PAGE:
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Matti Narkia

The Association of Solar Ultraviolet B (UVB) with Reducing Risk of Cancer: Multifactori... - 0 views

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    The association of solar ultraviolet B (UVB) with reducing risk of cancer: multifactorial ecologic analysis of geographic variation in age-adjusted cancer mortality rates.
    Grant WB, Garland CF.
    Anticancer Res. 2006 Jul-Aug;26(4A):2687-99.
    PMID: 16886679

    CONCLUSION: These results provide additional support for the hypothesis that solar UVB, through photosynthesis of vitamin D, is inversely-associated with cancer mortality rates, and that various other cancer risk-modifying factors do not detract from this link. It is thought that sun avoidance practices after 1980, along with improved cancer treatment, led to reduced associations in the latter period. The results regarding solar UVB should be studied further with additional observational and intervention studies of vitamin D indices and cancer incidence, mortality and survival rates.
Matti Narkia

An ecologic study of dietary and solar ultraviolet-B links to breast carcinoma mortalit... - 0 views

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    An ecologic study of dietary and solar ultraviolet-B links to breast carcinoma mortality rates.
    Grant WB.
    Cancer. 2002 Jan 1;94(1):272-81.
    PMID: 11815987

    CONCLUSIONS
    It is hypothesized that animal products are associated with risk for breast carcinoma because they are associated with greater amounts of insulin-like growth factor-1and lifetime doses of estrogen. Vegetable products contain several risk reduction components including antioxidants and phytoestrogens. The association with latitude is very likely because of solar UV-B radiation and vitamin D. Alcohol modulates estrogen's effects on breasts. Fish intake is associated with risk reduction through vitamin D and n-3 oils. These results are consistent with those of many case-control and cohort studies but should be assessed in well designed cohort studies.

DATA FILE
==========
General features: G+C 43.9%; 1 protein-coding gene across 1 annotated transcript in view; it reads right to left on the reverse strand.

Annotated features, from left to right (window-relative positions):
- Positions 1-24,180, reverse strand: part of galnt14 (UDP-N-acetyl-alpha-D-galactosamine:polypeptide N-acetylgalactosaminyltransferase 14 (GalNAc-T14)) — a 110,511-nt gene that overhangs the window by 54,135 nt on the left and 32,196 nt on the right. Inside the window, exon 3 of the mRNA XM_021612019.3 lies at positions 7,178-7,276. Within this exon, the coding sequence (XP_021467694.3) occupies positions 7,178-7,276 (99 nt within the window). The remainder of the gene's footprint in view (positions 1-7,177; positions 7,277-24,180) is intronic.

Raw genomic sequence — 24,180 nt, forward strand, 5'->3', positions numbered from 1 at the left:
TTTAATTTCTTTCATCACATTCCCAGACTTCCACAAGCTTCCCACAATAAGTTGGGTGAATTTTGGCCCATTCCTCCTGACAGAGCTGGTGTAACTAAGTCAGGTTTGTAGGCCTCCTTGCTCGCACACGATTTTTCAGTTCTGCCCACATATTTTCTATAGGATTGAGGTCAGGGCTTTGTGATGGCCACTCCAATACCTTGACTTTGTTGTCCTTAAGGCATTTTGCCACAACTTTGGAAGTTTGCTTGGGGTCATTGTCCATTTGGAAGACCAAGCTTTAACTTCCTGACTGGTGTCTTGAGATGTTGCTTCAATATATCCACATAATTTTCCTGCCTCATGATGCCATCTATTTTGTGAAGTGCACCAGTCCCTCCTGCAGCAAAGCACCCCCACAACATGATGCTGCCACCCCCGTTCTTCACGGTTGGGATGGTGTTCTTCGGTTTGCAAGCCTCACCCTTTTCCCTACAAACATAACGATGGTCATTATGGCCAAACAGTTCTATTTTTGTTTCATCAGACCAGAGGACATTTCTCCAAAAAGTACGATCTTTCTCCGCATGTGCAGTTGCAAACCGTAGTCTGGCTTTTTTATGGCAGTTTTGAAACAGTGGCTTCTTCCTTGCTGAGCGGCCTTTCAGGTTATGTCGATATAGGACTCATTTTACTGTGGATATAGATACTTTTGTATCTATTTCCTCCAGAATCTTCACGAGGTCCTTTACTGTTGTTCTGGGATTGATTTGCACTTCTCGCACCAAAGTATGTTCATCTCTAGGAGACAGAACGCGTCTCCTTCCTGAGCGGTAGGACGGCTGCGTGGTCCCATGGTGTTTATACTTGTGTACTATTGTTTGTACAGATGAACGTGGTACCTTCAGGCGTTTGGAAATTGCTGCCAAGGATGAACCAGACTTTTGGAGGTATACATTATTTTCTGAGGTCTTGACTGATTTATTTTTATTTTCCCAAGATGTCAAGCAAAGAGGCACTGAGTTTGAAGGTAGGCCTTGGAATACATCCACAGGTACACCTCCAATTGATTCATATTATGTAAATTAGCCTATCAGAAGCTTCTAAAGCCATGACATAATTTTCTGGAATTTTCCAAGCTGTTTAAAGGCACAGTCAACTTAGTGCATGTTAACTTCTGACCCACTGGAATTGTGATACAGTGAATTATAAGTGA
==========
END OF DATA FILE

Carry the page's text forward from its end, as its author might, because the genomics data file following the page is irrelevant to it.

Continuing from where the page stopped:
Matti Narkia

Vitamin D3 and Solar Power for Optimal Health: Vitamin D and depression: how SAD! - 0 views

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    Seasonal affective disorder (SAD) is a type of winter-time depression experienced by people those who live in northern latitudes such as those of New York, Seattle, all of Canada, and Northern Europe. I believe it is primarily a disorder of sunlight/vitamin D deficiency.
    Vitamin D, when administered in late winter, produces a positive effect on mood in only five days.[1] One theory for this is that vitamin D stimulates the brain to produce more serotonin. In a wintertime experiment, serum vitamin D levels doubled in six months through supplementation and dramatically increased scores on a wellbeing assessment.[2] Two groups were given either 1,000 IU or 4,000 IU of vitamin D daily. And although both groups improved, the higher dose produced better results.
Matti Narkia

Does solar exposure, as indicated by the non-melanoma skin cancers,: Vitamin D as a pos... - 0 views

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    Tuohimaa P, Pukkala E, Scelo G, Olsen JH, Brewster DH, Hemminki K, Tracey E, Weiderpass E, Kliewer EV, Pompe-Kirn V, McBride ML, Martos C, Chia KS, Tonita JM, Jonasson JG, Boffetta P, Brennan P.
    Does solar exposure, as indicated by the non-melanoma skin
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